Visiting Vík is one of the most unique things to do in Iceland. Vík is a small town located on the South Coast. Many people visit it as part of a South Coast road trip.
But you can head straight to Vík and visit its numerous attractions. The village is the largest settlement in southern Iceland, so you can find many road signs that give directions.
Vík is also the southernmost village in Iceland. You can see the Atlantic Ocean for miles on clear days, and you can hear the roaring ocean as you go through town.
Vík is home to several companies that offer horseback riding. You can go into the countryside and explore mossy and grassy fields.
Katla is an active volcano that lies to the north of the town. You cannot get close to it, but you can walk around its perimeter and go down a few different hiking routes.
Landmannalaugar is in the Highlands of Iceland. It takes approximately three hours of driving to get there, but you can only access the roads during the summer. You will need to rent a car with four-wheel drive as you will be going uphill and driving on rocky terrain.
Landmannalaugar lies inside Fjallbak Nature Preserve. The preserve is essentially a national park, so you can find hiking trails and hot springs.
The trails do not just take you through fields. You can view mountains, rolling hillsides, and mud pots that bubble with natural gas. You can also find plains covered in volcanic ash left by eruptions that took place thousands of years ago.
Hekla is an active volcano located near Landmannalaugar. Several hiking trails in the area end at the volcano, and you can climb on most of it. If the volcano contains snow, you can even ski down the slope with your own gear.
8. Whale Watching
Some whale watching companies operate out of Reykjavik, so you can just drive through town and then head out into the water. You should book your tickets for whale watching well in advance. It is one of the most popular tourist activities in Iceland.
Try to go whale watching during the summer months. Food stocks are high in the oceans and whales have more energy to be active. You have a 99% chance of seeing whales in the water, even during days when the weather is not good.
However, you should take steps to make your whale watching fun. Wear shoes that grip the deck and won’t cause you to slip. You should also put on a few layers as temperatures drop when you are out in the ocean.
9. Puffin Watching
Puffins are small birds with black feathers and round bellies. They are very adorable, and they are easy to find because they nest in the places where they were born.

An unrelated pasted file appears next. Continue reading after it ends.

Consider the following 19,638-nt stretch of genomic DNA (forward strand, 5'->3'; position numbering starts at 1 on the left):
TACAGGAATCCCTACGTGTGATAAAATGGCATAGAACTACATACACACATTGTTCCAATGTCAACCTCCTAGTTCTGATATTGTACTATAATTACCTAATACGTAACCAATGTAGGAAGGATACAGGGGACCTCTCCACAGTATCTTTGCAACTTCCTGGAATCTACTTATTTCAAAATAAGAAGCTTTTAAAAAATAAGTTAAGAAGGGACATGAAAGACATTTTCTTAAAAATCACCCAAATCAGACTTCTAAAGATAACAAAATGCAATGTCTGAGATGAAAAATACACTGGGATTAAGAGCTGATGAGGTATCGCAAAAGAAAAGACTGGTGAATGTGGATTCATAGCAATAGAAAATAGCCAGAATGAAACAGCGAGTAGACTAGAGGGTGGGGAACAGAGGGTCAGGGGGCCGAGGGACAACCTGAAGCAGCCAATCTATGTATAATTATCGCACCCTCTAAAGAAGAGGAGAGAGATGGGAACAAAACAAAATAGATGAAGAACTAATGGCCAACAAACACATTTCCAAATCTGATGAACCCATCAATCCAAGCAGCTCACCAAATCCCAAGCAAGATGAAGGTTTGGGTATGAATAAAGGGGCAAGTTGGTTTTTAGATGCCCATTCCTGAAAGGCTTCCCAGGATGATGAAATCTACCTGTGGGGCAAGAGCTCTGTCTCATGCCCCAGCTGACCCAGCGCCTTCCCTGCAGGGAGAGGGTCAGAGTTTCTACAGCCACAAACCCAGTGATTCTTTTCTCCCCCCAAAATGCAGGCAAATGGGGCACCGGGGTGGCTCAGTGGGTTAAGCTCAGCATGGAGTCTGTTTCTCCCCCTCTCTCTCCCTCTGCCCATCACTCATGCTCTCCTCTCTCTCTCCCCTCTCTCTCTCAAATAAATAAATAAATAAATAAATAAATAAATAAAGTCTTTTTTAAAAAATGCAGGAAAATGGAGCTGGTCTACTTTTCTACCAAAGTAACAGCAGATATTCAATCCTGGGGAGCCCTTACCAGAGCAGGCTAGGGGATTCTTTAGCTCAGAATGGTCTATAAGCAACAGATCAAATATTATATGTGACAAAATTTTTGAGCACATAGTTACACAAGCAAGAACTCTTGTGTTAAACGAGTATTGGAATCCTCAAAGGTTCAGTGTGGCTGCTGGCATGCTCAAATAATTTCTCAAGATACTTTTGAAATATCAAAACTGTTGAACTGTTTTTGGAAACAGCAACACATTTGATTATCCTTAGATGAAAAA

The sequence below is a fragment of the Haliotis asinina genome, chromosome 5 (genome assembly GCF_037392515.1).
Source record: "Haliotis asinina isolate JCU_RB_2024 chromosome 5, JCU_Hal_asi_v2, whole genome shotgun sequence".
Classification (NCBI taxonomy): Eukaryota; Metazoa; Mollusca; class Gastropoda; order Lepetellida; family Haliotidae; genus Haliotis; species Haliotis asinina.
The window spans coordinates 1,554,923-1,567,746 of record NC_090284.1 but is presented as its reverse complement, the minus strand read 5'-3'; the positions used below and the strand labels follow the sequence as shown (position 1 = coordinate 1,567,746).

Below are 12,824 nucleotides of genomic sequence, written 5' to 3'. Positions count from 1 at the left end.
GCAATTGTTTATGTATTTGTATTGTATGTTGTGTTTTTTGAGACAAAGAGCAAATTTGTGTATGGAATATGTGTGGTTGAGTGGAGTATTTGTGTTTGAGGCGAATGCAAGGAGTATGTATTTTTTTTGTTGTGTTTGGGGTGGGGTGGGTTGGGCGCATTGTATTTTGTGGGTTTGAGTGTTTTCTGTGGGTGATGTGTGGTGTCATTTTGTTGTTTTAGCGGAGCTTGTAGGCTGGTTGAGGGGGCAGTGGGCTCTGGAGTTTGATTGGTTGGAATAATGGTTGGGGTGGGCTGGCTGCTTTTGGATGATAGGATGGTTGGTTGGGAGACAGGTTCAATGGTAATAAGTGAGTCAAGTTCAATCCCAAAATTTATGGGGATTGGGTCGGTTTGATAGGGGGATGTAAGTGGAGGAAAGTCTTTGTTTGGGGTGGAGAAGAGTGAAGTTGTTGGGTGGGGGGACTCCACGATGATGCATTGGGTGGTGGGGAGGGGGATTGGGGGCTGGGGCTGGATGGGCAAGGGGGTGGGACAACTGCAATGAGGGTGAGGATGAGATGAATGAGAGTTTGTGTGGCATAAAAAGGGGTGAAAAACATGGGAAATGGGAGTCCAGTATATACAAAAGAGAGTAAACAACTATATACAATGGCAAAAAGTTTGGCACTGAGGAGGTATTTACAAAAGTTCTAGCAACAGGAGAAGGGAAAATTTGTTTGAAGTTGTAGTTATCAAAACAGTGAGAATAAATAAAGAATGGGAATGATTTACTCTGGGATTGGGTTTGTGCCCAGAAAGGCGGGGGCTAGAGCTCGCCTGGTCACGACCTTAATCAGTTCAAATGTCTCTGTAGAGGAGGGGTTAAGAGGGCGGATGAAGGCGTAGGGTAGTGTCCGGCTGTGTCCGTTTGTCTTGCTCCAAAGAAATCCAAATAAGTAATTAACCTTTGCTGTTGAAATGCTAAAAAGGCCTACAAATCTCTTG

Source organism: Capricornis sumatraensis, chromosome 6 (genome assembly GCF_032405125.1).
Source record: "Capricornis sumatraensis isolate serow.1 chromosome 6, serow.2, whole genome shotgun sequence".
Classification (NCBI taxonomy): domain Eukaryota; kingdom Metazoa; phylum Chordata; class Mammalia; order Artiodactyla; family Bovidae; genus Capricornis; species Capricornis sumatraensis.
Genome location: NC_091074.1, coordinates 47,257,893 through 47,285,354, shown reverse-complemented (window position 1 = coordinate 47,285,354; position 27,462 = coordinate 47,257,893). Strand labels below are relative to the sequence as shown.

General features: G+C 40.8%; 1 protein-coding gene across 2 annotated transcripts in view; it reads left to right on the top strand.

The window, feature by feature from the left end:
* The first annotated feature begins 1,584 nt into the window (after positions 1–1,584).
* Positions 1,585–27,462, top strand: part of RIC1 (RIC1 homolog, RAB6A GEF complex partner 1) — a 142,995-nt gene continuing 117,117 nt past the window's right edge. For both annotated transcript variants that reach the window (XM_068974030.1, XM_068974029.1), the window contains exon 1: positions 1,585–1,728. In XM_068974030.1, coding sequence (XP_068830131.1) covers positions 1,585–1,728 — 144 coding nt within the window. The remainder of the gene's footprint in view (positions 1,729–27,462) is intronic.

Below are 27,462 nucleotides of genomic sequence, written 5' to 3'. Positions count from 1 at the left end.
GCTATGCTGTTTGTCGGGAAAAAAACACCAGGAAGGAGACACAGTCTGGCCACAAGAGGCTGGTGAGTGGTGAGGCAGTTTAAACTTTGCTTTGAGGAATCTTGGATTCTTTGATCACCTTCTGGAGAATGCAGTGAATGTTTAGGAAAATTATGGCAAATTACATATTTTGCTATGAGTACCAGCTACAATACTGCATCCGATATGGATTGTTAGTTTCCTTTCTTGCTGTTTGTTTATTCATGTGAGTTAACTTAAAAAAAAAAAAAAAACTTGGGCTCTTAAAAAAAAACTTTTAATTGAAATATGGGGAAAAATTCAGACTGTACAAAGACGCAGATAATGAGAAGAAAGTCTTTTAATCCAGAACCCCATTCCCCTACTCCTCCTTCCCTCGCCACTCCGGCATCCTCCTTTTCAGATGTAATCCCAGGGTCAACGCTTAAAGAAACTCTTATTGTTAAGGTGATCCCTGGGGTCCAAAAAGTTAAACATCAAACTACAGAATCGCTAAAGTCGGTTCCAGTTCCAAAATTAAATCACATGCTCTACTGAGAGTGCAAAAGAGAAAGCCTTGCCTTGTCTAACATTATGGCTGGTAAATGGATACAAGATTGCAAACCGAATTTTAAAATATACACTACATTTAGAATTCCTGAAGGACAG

You can find puffins on nearly every shoreline in Iceland. They lay their eggs and raise their chicks during the summertime, so you can spot them during a June or July vacation.
Some companies offer boat tours where you can find nesting islands. Yet you can save money and do your own day trip out to sites popular with puffins.
The Látrabjarg birdwatching cliffs are the westernmost point in Iceland. You can find thousands of birds during the mating season. You can also find exquisite views of the Atlantic Ocean from the tops of the cliffs.
10. Hraunfossar Waterfalls
Borgarfjörður is a fjord in western Iceland. The fjord contains the Hraunfossar falls, which are a series of waterfalls that come from rivulets.
The falls are not massive cascades of water. They are rippling white streams that roll down rocks before spilling into the Hvítá river.
Consider visiting Hraunfossar during the fall. The trees around the water turn orange and yellow, creating spectacular pops of color.
You can also go for walks in the surrounding area. Hraunfossar used to be a volcanic area, so you can find hidden caves inside lava fields.
If you prefer a more ferocious waterfall, you can visit Barnafoss. Water rushes through narrow rocks, adding pressure to the water so it falls with a lot of foam. Reykholt is the nearest settlement, and you can visit a museum dedicated to Snorri Sturluson.
Thórsmörk is a mountain ridge that lies in between two glaciers. The glaciers have scraped away at the rocks over the years, producing cliff faces you won’t find elsewhere.
You can also find hiking trails that cut through the rocks. You can walk along the glaciers or go down into the valleys. You can also find some small waterfalls and rivers snaking across the ground.
Thórsmörk is one of the more popular hiking destinations in Iceland. This makes it a good spot if you are a beginner at hiking, as you can get plenty of help. Yet it may be hard to find a spot where you can rest in privacy.
Eyjafjallajökull is a nearby volcano. You may recognize the name because the volcano erupted in 2010, producing volcanic ash that disrupted air travel. You can hike to the volcano, but you should remember that it is active and it can erupt at any moment.
The Best Day Trips From Reykjavik
You can do a lot during day trips from Reykjavik. The Golden Circle and the Northern Lights are two of Iceland’s leading attractions.
Whale watching and puffin watching let you get close to Iceland’s native animals. You can drive to different sites near Reykjavik and then head out on a boat.
If you want a day at the beach, you can visit Djúpalónssandur and Reynisfjara. When you want to go hiking, you can visit the Hraunfossar falls.